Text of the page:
Metastasis is one of the main challenges, if not the main one, in the treatment of cancer. In fact, metastases are responsible for about 90% of all cancer deaths, and, among these, brain metastases are noteworthy. Doctors estimate that between 10% and 40% of primary tumors end up spreading to the brain, which significantly compromises the patient’s chances of survival. Now, Spanish researchers are optimistic that they found an effective drug against brain metastases which inhibits the activity of STAT3 gene, involved in brain tumors occurrences.
A study conducted by researchers at the Nationa Oncology Center in Madrid, Spain, shows that the drug “silibinin” is capable of reducing brain metastases without causing any side effects.
The research team, led by Emilio Valiente, has been studying the microenvironment of brain tumors for years. A work that has focused primarily on astrocytes, a type of glial cell associated with metastasis that responds to lesions by entering a reactive state, and on the gene STAT3, involved in brain metastases.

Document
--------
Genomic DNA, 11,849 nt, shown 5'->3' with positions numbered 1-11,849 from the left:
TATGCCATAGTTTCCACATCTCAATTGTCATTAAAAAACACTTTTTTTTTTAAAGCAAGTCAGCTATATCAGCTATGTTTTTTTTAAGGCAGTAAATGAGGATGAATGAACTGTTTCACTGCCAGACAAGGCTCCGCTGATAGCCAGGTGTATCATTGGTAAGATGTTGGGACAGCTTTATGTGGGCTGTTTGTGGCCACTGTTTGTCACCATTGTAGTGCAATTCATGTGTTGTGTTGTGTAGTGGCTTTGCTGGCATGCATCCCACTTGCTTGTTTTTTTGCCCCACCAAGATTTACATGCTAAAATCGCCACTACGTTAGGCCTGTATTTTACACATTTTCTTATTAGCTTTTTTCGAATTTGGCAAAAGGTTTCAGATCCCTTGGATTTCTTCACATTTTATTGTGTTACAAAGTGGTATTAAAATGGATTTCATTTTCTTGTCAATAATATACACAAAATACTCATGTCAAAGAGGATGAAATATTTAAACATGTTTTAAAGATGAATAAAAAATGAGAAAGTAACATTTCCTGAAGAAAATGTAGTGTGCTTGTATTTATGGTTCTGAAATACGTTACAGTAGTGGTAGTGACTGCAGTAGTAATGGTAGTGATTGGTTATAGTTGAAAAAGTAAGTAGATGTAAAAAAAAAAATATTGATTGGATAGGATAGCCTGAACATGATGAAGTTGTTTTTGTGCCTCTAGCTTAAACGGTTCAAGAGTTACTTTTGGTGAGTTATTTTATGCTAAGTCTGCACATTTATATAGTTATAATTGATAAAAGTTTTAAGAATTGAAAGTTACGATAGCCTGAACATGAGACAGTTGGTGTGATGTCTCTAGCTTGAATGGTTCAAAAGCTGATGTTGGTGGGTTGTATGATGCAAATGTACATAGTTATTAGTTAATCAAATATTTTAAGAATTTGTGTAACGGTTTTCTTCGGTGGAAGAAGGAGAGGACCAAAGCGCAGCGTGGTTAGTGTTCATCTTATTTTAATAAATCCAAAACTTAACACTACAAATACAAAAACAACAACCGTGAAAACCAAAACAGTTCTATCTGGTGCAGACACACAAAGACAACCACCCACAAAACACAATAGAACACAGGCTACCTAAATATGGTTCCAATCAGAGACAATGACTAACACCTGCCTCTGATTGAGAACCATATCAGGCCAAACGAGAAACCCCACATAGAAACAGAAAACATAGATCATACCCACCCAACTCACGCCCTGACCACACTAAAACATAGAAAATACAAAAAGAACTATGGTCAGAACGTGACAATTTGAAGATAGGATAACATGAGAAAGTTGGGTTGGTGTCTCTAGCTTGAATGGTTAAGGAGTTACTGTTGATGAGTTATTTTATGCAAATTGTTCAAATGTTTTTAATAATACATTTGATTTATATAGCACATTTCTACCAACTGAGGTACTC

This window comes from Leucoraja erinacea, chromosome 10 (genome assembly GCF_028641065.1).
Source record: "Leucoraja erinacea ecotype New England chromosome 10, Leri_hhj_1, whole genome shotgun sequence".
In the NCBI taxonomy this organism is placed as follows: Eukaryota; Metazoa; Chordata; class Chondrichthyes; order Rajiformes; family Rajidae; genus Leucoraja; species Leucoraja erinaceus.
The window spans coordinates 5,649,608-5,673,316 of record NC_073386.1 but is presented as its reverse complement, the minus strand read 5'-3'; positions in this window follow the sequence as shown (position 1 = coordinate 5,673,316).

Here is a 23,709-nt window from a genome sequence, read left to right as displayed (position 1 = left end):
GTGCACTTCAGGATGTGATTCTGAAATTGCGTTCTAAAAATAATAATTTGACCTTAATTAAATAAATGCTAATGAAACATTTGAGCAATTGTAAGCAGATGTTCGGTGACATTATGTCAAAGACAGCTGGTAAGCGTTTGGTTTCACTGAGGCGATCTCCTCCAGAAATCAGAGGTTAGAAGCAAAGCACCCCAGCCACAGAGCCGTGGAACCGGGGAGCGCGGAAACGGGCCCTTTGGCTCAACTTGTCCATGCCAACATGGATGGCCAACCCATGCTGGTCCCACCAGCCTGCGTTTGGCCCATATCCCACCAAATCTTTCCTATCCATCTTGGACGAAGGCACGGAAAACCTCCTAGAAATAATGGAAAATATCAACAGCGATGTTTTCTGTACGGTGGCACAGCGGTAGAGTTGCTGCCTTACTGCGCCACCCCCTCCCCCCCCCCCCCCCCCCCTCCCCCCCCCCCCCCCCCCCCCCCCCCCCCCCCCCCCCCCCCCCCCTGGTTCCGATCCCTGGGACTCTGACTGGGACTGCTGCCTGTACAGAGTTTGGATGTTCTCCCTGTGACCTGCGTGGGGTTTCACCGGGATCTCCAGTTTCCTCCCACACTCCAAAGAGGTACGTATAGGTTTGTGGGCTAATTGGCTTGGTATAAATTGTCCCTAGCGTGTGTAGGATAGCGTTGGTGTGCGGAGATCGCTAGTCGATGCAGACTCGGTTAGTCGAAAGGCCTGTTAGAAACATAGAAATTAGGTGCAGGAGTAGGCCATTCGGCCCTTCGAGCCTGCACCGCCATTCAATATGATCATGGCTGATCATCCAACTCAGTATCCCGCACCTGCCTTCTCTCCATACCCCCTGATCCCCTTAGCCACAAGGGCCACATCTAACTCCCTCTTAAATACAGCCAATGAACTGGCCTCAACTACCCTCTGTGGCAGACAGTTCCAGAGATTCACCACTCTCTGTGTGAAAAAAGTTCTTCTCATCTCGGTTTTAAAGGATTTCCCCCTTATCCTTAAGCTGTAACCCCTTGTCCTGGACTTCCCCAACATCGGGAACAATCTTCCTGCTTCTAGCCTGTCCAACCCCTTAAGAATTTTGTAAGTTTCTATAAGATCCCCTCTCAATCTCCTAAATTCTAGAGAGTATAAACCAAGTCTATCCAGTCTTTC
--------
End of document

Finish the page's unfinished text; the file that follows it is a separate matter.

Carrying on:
The findings of the new study show that the STAT3 gene is too active in a subpopulation of reactive astrocytes that are key to creating the prometastatic environment.
Inhibiting STAT3 gene’s functions prevent the formation of brain metastases
The Spanish researchers used lab mice to which they administered a multitude of drugs to find one capable of inhibiting the activation of the STAT3 gene.
This research has led to the identification of “silibinin,” whose antitumor potential has already been established a couple of years ago.
“Silibinin” was able to eliminate brain metastases in lung cancer patients in 2016 but just now, thanks to this new study, the scientists were able to observe how the substance works
Excited by the positive results “silibinin” had in lab mice, the study’s author tested the drug on 18 people with lung cancer and brain metastases.
75% of the patients responded positively to the substance, while in three cases a total response was observed and the brain metastases were wholly eradicated.
Also, the average survival period of only four months in the control group increased to 15.5 months.
Accordingly, the researchers who found that “silibinin” is successful in inhibiting the STAT3 gene’s activity and reducing brain metastases are now waiting for financing to develop a drug for commercialization.